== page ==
Monday, February 5, 2018

Russian Population May Never Increase Again, Even with Immigrants Included, Analyst Says

Paul Goble

            Staunton, February 5 – 2017 is likely to go down in history as the last year “when the population of Russia increased even when immigrants are counted,” according to an analysis of demographic data by Yevgeny Chernyshov of Yekaterinburg’s Nakanune news agency which finds that the underlying factors are overwhelmingly negative and becoming ever more so.

            The number of children born in Russia in 2017 was the lowest over the last decade. According to Rosstat, 1,690,000 children were born while 1,824,000 Russians died, leading to the largest loss of population (134,000) not taking into account immigration since 2012 (

            The natural decline was covered in 2017, Chernyshov continues, but immigration was the smallest since 1991 and according to preliminary figures amounted to only 207,000.  What is striking, he says, is that in 2008 when roughly the same number of children were born, the fertility rate was 1.5 but now it is 1.6.

The reason is the decline in the number of women in the prime child-bearing cohort. In the space of one year, 2016, the number of women aged 25 to 29 declined from 6.12 million to 5.84 million.  If this trend continues and there is every reason to think it will, the number of births in Russia in the coming years will decline to 1.3 million – what it was in the 1990s.

The number of births fell in 2017 “in all regions without exception,” although somewhat more in predominantly ethnic Russian regions than in Muslim ones.  Mortality rates continue to decline but no one should be complacent about that given how high they were in the turbulent 1990s.

“Russia up to now has not reached the level of mortality even of 1990,” Chernyshov says; “and there is every reason to suppose that it will not do so in the foreseeable future,” if for no other reason than the population is aging, and older people die more frequently than do those who are younger.

In 1989, 30 percent of the Russian population was under 20, while 15 percent was over 60. In 2017, the proportions were very different: only 22 percent were under 20, while 21 percent were over 60. Among other things, the analyst continues, that means that “the average age of the population increased from 35 to 40, a lot over such a short period.”

Life expectancy also increased, but any pleasure in that “must not eclipse another truth,” Chernyshov says. In 1990, life expectancy at birth was 69, and 1.66 million people died; in 2017, it reached approximately 72.5 years, but 1.82 million died, 160,000 more than in the earlier year. That is because the population was older.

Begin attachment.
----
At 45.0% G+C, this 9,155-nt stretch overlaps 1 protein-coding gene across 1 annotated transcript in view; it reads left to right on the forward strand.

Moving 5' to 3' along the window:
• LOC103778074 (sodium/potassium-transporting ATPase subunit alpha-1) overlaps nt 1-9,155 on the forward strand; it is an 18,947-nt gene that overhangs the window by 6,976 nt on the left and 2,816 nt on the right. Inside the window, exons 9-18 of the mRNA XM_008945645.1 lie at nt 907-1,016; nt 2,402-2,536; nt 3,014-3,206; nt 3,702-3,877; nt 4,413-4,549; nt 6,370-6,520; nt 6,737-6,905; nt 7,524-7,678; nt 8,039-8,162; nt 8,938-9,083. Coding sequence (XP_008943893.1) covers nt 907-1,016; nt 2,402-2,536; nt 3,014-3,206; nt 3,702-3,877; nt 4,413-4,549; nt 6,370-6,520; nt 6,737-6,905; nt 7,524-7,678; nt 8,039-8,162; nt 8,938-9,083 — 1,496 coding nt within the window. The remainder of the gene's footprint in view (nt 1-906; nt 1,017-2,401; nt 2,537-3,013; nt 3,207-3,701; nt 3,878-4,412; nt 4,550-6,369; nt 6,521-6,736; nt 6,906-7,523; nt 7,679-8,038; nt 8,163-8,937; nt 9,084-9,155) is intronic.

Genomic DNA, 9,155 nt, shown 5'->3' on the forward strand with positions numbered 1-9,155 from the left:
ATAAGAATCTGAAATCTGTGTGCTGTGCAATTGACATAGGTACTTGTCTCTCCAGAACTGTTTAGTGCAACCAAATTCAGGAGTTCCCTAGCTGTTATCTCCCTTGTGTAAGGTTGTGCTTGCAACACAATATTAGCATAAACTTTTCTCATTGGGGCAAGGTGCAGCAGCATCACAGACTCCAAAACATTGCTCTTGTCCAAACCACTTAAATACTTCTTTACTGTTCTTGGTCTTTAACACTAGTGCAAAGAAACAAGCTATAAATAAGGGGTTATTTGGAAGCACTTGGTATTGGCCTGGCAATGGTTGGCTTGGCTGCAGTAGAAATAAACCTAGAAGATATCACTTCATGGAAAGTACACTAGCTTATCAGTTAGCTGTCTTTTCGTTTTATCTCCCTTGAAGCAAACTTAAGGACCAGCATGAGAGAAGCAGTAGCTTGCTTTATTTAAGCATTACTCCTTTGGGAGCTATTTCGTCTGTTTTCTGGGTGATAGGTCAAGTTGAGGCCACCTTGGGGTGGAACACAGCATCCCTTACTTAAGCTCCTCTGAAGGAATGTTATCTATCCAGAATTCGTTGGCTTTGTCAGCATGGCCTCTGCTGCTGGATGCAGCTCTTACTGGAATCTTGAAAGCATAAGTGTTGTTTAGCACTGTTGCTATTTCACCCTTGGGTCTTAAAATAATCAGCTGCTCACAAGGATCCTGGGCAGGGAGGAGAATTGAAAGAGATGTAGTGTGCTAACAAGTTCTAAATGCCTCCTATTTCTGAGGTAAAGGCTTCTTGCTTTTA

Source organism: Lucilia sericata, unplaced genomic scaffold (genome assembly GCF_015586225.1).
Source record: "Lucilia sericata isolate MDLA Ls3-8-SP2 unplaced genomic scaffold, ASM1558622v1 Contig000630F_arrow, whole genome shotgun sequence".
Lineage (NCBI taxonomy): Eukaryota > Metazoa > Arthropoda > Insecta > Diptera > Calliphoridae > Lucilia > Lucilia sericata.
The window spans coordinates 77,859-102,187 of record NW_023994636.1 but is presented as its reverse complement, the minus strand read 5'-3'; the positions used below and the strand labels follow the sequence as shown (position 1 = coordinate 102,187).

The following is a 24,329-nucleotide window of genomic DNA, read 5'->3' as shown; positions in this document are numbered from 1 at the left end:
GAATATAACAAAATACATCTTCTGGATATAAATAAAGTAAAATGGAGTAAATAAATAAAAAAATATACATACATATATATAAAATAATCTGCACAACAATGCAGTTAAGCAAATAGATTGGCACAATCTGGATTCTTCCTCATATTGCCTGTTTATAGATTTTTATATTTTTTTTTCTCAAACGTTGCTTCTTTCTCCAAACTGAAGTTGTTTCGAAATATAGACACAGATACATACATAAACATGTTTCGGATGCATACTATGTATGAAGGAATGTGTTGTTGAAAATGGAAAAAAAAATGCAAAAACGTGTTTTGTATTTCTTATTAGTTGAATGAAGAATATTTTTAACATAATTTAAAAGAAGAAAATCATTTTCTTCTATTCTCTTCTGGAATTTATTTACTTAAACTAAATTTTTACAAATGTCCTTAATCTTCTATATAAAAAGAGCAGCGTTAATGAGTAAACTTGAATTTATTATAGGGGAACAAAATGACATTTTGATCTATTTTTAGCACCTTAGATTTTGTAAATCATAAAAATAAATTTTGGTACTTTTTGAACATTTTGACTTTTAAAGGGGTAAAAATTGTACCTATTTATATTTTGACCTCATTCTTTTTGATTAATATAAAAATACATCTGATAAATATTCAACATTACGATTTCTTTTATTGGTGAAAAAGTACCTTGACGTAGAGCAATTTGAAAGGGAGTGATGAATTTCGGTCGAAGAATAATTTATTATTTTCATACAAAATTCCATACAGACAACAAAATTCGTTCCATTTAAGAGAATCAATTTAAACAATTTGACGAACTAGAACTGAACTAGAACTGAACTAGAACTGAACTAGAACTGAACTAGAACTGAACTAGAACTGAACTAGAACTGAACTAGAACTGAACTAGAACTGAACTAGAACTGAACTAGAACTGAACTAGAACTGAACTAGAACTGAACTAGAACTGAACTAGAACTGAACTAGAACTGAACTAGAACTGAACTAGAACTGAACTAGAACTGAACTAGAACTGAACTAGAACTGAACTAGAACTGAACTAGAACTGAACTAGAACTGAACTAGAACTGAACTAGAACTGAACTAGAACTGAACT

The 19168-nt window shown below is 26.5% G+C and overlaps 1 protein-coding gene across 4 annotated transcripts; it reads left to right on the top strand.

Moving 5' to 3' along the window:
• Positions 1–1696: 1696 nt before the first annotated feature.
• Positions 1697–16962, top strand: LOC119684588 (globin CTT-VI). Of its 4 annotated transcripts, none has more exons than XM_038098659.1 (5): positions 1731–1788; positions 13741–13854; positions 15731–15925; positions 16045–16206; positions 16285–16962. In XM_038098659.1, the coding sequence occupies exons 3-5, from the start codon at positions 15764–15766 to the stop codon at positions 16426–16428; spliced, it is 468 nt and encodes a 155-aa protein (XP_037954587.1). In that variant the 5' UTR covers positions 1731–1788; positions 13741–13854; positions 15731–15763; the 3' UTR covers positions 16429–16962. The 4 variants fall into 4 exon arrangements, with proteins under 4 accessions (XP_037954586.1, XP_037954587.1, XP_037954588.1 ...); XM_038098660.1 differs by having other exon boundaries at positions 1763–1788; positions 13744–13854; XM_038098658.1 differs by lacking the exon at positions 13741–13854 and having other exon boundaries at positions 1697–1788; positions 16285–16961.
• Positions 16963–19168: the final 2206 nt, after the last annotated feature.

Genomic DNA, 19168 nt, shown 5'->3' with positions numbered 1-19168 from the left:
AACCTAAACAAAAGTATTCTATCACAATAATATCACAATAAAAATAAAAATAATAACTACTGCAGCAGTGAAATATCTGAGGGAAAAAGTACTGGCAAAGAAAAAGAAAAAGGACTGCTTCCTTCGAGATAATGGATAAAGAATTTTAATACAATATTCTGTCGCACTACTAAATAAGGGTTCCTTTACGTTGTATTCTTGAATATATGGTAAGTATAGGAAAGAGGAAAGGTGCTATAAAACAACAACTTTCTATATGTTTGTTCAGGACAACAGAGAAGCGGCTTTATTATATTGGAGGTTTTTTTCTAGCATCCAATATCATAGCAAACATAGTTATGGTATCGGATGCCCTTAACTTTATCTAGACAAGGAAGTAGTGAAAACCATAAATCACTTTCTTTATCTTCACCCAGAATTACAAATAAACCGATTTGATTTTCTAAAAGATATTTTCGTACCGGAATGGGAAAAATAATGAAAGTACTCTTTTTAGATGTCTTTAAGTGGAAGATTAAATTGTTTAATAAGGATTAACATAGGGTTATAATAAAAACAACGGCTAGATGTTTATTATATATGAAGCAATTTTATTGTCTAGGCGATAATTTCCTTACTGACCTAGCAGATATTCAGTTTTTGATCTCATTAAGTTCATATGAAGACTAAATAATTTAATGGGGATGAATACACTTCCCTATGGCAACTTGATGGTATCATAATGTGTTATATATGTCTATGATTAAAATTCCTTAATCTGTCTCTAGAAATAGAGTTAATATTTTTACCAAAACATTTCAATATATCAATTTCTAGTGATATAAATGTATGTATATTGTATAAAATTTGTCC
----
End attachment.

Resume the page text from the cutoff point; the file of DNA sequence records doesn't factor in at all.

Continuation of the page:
Consequently, the increase in life expectancy about which the government constantly talks “is nothing more than ‘a consolation price’ in the difficult demographic defeat which Russia is experiencing.” What the government is in effect saying is that “the country is dying but we are glad that those who remain are living a little longer.”

And there is no reason to boast about the decrease in infant mortality either. Yes, it fell to 5.5 per 1,000 in 2017, don by 0.5 from a year earlier.  That means that about a thousand children lived who earlier would have died. “A thousand lives is a good thing, but the misfortune is that there were 203,000 fewer newborns to start with in Russia last year.”

There was an unexpected jump in the number of marriages in 2017 by 6.5 percent. The number of divorces also increased by 0.5 percent. That means that “for every 1,000 marriages, there were fewer divorces, 582 as opposed to 617 a year earlier.”

Ever more Russian couples are living together without benefit of marriage, but suggestions that their situation should be equated with those who are married are misplaced, Chernyshov argues.  Ever more children are born out of wedlock – 23 percent according to some estimates – and that means that two out of three of these are then raised in one parent situations. 

Russians are getting married later. In 1990, 59 percent of all marriages were concluded by a woman under 25. Today, only a third of them are. As a result, the analyst continues, “the average age of women at the time of the birth of their first child has increased from 25.3 to 28.4 years.

Moreover, and despite government incentives, Russians have increased the number of years between each child from an average of three years in 1990 to six years now. That means fewer children especially given that the first now arrives much later than was the case a generation ago.

Immigration has covered much of this trend, Chernyshov says; but that isn’t likely to continue. In 2018, estimates are that only about 200,000 immigrants will arrive, just about enough to continue to cover projected indigenous population declines. But in the following years, it would have to jump.

In 2020, it is projected that deaths will exceed births by 400,000 and two years later by 500,000, requiring immigration to more than double to prevent Russia’s population from continuing to decline. That isn’t likely to happen, Chernyshov says; and so 2017 may come to be remembered as the last year ever when the population increased.

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